Wellington Sports Woman of the Year Nominee “Mary Fisher”

Congratulations Mary Fisher on your nomination for Wellington Sports Woman of the Year for the five years running!

What an amazing achievement for this talented young swimmer. We are delighted to be supporting Mary in this category and caught up with her to find out more about her sporting highlights, role models, aspirations and challenges.

What has been your biggest sporting highlight in the last year?

Being told I’d broken the won the 100m backstroke in world record time.  After
being so close for years, to have everything align in the one minute that comes
around every four years and the following medal ceremony with Kiwi support from
all around was epic.

As a successful female athlete, you must be aware that you are a role model for
young aspiring athletes. Who has been your biggest role model in your life and
sporting career?

My family have been supportive in everything I’ve wanted to try.  I can’t thank
them enough for the thousands of hours they’ve contributed to my swimming.  I
don’t think there’s one person who is my biggest role model.  Tim Prendergast,
Paula Tesoriero and Luke Clark have had big, positive influences on me.
Teammates, support staff and friends I admire outside of the swimming world
have kept me balanced and uplifted when things got tough.

What are your aspirations for the year to come?

‘To raise kittens!’ This answer was provided by my flatmates as we’ve been
fostering for SPCA.  I agree.  Alongside kittens I’m enjoying swimming and
tinkering with hobbies in Wellington after training in Auckland.
For Kiwi kids to be taught good water safety and swimming skills would be
great.  As would better regulations for NZ’s waterways…so we can all swim in
and drink from and protect native wildlife in those special spaces.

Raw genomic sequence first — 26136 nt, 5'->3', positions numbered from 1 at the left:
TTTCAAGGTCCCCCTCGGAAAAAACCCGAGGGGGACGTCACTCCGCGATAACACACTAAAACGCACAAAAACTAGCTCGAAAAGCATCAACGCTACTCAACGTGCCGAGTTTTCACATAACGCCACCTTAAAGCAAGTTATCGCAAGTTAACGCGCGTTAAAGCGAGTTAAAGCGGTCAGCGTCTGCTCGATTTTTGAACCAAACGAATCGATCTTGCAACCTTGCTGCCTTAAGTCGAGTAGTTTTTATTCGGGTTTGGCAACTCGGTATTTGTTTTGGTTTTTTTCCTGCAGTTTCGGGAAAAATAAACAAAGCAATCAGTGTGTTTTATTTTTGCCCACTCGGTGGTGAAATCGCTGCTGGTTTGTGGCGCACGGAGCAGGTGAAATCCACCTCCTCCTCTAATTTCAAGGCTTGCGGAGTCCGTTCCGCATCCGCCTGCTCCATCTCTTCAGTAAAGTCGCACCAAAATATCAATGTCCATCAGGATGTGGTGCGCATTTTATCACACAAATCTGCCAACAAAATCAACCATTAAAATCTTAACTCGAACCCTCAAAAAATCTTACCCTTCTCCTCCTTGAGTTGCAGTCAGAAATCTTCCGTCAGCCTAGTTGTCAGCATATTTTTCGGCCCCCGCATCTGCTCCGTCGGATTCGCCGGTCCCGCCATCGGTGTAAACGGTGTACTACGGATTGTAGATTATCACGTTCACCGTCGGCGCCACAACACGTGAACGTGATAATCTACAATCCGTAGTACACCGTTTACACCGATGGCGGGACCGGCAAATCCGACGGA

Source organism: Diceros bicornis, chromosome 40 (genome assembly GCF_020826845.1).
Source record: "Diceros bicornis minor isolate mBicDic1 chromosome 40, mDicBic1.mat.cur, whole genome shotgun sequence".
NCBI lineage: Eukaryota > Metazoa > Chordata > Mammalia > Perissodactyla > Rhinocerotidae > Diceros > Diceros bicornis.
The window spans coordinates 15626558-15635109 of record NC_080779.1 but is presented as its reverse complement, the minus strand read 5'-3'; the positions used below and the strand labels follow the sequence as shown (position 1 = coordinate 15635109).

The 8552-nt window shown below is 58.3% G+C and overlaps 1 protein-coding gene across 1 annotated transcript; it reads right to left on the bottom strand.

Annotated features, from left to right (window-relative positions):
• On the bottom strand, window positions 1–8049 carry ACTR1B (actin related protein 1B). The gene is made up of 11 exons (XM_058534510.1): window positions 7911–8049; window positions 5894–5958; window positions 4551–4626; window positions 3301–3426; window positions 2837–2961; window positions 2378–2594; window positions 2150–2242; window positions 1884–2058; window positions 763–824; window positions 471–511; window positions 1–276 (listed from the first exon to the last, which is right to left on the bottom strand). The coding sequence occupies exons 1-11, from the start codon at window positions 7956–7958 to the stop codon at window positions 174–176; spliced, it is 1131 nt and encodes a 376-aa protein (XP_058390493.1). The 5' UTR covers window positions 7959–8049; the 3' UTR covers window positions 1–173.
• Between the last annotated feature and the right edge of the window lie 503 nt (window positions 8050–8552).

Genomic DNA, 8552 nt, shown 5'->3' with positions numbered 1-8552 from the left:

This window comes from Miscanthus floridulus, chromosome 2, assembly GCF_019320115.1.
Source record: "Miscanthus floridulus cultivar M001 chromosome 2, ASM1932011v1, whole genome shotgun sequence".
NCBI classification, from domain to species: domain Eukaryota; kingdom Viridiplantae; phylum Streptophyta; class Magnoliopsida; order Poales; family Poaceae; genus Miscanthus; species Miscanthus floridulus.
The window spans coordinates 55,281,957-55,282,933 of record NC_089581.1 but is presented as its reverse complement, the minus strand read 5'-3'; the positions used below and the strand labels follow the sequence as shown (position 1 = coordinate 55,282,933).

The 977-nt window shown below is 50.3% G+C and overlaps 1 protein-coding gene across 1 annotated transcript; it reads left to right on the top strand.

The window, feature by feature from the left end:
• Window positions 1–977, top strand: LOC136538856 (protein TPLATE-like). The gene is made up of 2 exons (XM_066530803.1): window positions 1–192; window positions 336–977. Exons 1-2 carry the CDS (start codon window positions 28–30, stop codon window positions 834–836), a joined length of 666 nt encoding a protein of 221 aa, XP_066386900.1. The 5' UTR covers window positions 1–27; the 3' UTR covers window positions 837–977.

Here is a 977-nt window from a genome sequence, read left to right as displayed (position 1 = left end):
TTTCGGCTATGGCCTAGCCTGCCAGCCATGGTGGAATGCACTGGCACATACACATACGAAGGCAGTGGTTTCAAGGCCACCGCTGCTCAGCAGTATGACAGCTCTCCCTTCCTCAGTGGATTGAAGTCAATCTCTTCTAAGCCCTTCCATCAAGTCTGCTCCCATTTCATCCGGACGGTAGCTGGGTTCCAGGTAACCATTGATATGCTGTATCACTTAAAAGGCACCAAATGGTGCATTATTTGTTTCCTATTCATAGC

What does it take to be at the top of your field? For you what is the biggest
sacrifice and what is the biggest reward?

Giving 100% of your physical and mental energy at all training sessions.
Knowing your own body, mind, recovery and how your teammates and support staff
tick is useful too.  All decisions are made with the first factor being ‘how
will this influence my swimming’.

The feeling of ‘all my peers are on an exciting, carefree, getting real-world-
things-done trajectory and I’m stuck somewhere left field on swim/sleep/eat
repeat’ can be hard to shake.  Even when you know it’s not true!  Also missing
special events and time with family and friends is difficult.  More importantly
it’s a privilege.  To have had the opportunity and support to be able to train
and race for Aotearoa all over the globe is amazing for a little Upper Hutt

Rewards are wide-ranging.  Swimming has taught me perseverance, self-
disciplined and how to work with and trust others.  Sharing joy,
disappointment, exhaustion and medals with teammates and competitors is
special.  The biggest reward is when others take away a more positive
perception of disability or what they themselves can achieve.

Lastly, a fun one; if you were an animal what animal would you be and why?

A manatee!  I was given the book Dancing with Manatees as a six-year-old and
have been a little obsessed with these aquatic mammals since.  They’re a little
solitary but friendly and curious, have no natural predators, spend lots of
time grazing in warm water and can swim fast in short spurts…sounds perfect.

Good luck for award night Mary from the team at Wellington Sports Med!

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